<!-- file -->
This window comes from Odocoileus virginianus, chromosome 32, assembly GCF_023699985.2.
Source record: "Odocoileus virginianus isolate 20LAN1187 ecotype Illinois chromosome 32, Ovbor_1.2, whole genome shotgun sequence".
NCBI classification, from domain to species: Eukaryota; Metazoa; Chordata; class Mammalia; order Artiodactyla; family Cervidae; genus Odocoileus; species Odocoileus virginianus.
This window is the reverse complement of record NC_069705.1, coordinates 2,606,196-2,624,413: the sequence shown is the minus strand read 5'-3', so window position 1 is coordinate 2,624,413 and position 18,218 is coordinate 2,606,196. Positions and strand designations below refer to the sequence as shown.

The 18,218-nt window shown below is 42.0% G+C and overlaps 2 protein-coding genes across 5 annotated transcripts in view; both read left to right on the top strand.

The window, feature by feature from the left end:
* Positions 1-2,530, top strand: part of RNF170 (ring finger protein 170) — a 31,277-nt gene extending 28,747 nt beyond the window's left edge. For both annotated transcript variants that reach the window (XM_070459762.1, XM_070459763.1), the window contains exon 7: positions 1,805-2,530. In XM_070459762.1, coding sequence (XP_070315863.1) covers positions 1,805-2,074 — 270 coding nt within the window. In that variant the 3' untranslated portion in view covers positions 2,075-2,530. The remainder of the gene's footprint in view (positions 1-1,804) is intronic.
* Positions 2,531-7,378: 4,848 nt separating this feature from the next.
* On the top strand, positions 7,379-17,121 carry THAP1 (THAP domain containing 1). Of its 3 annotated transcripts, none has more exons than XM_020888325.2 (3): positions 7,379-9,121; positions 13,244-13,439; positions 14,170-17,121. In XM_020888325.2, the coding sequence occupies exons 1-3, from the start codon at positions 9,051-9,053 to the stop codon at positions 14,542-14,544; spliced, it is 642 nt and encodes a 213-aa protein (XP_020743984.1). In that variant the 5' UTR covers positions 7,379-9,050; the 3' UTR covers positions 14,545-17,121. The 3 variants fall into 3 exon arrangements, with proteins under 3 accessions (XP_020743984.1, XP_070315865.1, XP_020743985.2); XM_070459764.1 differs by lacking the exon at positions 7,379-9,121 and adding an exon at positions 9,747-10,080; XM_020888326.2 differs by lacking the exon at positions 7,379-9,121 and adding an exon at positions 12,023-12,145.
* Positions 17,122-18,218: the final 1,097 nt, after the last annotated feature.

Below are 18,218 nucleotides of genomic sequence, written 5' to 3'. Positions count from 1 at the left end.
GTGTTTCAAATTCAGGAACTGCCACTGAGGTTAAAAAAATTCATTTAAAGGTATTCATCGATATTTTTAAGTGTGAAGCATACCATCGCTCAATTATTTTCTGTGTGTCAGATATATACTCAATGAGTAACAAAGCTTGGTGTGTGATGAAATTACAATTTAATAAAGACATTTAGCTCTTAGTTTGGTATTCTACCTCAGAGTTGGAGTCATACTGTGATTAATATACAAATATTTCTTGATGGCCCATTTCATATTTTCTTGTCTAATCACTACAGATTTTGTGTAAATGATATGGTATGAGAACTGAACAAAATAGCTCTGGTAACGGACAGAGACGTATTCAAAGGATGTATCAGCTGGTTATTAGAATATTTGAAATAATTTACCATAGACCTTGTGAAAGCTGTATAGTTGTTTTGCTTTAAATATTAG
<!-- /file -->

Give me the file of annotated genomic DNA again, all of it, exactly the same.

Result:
This window comes from Odocoileus virginianus, chromosome 32, assembly GCF_023699985.2.
Source record: "Odocoileus virginianus isolate 20LAN1187 ecotype Illinois chromosome 32, Ovbor_1.2, whole genome shotgun sequence".
NCBI classification, from domain to species: Eukaryota; Metazoa; Chordata; class Mammalia; order Artiodactyla; family Cervidae; genus Odocoileus; species Odocoileus virginianus.
This window is the reverse complement of record NC_069705.1, coordinates 2,606,196-2,624,413: the sequence shown is the minus strand read 5'-3', so window position 1 is coordinate 2,624,413 and position 18,218 is coordinate 2,606,196. Positions and strand designations below refer to the sequence as shown.

The 18,218-nt window shown below is 42.0% G+C and overlaps 2 protein-coding genes across 5 annotated transcripts in view; both read left to right on the top strand.

The window, feature by feature from the left end:
* Positions 1-2,530, top strand: part of RNF170 (ring finger protein 170) — a 31,277-nt gene extending 28,747 nt beyond the window's left edge. For both annotated transcript variants that reach the window (XM_070459762.1, XM_070459763.1), the window contains exon 7: positions 1,805-2,530. In XM_070459762.1, coding sequence (XP_070315863.1) covers positions 1,805-2,074 — 270 coding nt within the window. In that variant the 3' untranslated portion in view covers positions 2,075-2,530. The remainder of the gene's footprint in view (positions 1-1,804) is intronic.
* Positions 2,531-7,378: 4,848 nt separating this feature from the next.
* On the top strand, positions 7,379-17,121 carry THAP1 (THAP domain containing 1). Of its 3 annotated transcripts, none has more exons than XM_020888325.2 (3): positions 7,379-9,121; positions 13,244-13,439; positions 14,170-17,121. In XM_020888325.2, the coding sequence occupies exons 1-3, from the start codon at positions 9,051-9,053 to the stop codon at positions 14,542-14,544; spliced, it is 642 nt and encodes a 213-aa protein (XP_020743984.1). In that variant the 5' UTR covers positions 7,379-9,050; the 3' UTR covers positions 14,545-17,121. The 3 variants fall into 3 exon arrangements, with proteins under 3 accessions (XP_020743984.1, XP_070315865.1, XP_020743985.2); XM_070459764.1 differs by lacking the exon at positions 7,379-9,121 and adding an exon at positions 9,747-10,080; XM_020888326.2 differs by lacking the exon at positions 7,379-9,121 and adding an exon at positions 12,023-12,145.
* Positions 17,122-18,218: the final 1,097 nt, after the last annotated feature.

Below are 18,218 nucleotides of genomic sequence, written 5' to 3'. Positions count from 1 at the left end.
GTGTTTCAAATTCAGGAACTGCCACTGAGGTTAAAAAAATTCATTTAAAGGTATTCATCGATATTTTTAAGTGTGAAGCATACCATCGCTCAATTATTTTCTGTGTGTCAGATATATACTCAATGAGTAACAAAGCTTGGTGTGTGATGAAATTACAATTTAATAAAGACATTTAGCTCTTAGTTTGGTATTCTACCTCAGAGTTGGAGTCATACTGTGATTAATATACAAATATTTCTTGATGGCCCATTTCATATTTTCTTGTCTAATCACTACAGATTTTGTGTAAATGATATGGTATGAGAACTGAACAAAATAGCTCTGGTAACGGACAGAGACGTATTCAAAGGATGTATCAGCTGGTTATTAGAATATTTGAAATAATTTACCATAGACCTTGTGAAAGCTGTATAGTTGTTTTGCTTTAAATATTAG